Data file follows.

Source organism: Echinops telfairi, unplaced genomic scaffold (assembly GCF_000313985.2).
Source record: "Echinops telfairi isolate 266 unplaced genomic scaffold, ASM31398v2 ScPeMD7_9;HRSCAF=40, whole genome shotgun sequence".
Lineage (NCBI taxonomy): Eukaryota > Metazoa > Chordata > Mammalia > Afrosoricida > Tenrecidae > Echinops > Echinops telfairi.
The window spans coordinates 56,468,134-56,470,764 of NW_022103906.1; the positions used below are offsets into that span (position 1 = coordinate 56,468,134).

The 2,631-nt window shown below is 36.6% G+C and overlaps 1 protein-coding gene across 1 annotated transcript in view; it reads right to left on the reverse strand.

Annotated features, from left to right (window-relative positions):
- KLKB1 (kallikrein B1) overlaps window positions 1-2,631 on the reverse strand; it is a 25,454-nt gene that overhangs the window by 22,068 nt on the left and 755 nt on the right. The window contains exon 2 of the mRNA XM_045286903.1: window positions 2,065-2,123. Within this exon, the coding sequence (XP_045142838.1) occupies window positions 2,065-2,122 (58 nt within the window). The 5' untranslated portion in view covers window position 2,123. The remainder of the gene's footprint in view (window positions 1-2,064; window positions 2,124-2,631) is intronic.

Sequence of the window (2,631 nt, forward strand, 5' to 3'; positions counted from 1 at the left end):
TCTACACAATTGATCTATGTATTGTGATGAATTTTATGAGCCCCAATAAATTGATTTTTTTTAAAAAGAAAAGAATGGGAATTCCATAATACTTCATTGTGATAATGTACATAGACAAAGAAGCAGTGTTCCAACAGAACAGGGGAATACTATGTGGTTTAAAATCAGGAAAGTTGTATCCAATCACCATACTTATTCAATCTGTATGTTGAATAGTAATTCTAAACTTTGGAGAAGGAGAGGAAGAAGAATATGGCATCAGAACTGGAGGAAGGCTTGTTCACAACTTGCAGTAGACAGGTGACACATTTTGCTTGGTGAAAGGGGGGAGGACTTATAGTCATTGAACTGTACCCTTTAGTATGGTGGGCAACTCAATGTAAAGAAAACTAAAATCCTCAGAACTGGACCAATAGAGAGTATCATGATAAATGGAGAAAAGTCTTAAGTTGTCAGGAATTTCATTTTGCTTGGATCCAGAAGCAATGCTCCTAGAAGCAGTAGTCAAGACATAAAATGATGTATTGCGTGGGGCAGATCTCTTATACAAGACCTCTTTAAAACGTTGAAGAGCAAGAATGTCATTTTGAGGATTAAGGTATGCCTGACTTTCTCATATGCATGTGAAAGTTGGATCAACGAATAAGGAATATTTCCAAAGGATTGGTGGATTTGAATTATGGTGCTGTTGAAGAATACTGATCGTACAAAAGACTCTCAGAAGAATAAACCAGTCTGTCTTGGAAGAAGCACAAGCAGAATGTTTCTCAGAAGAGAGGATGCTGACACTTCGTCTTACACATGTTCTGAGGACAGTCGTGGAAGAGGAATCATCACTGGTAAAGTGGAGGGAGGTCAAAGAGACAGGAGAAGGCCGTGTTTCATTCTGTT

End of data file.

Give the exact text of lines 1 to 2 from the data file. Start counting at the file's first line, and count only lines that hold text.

Source organism: Echinops telfairi, unplaced genomic scaffold (assembly GCF_000313985.2).
Source record: "Echinops telfairi isolate 266 unplaced genomic scaffold, ASM31398v2 ScPeMD7_9;HRSCAF=40, whole genome shotgun sequence".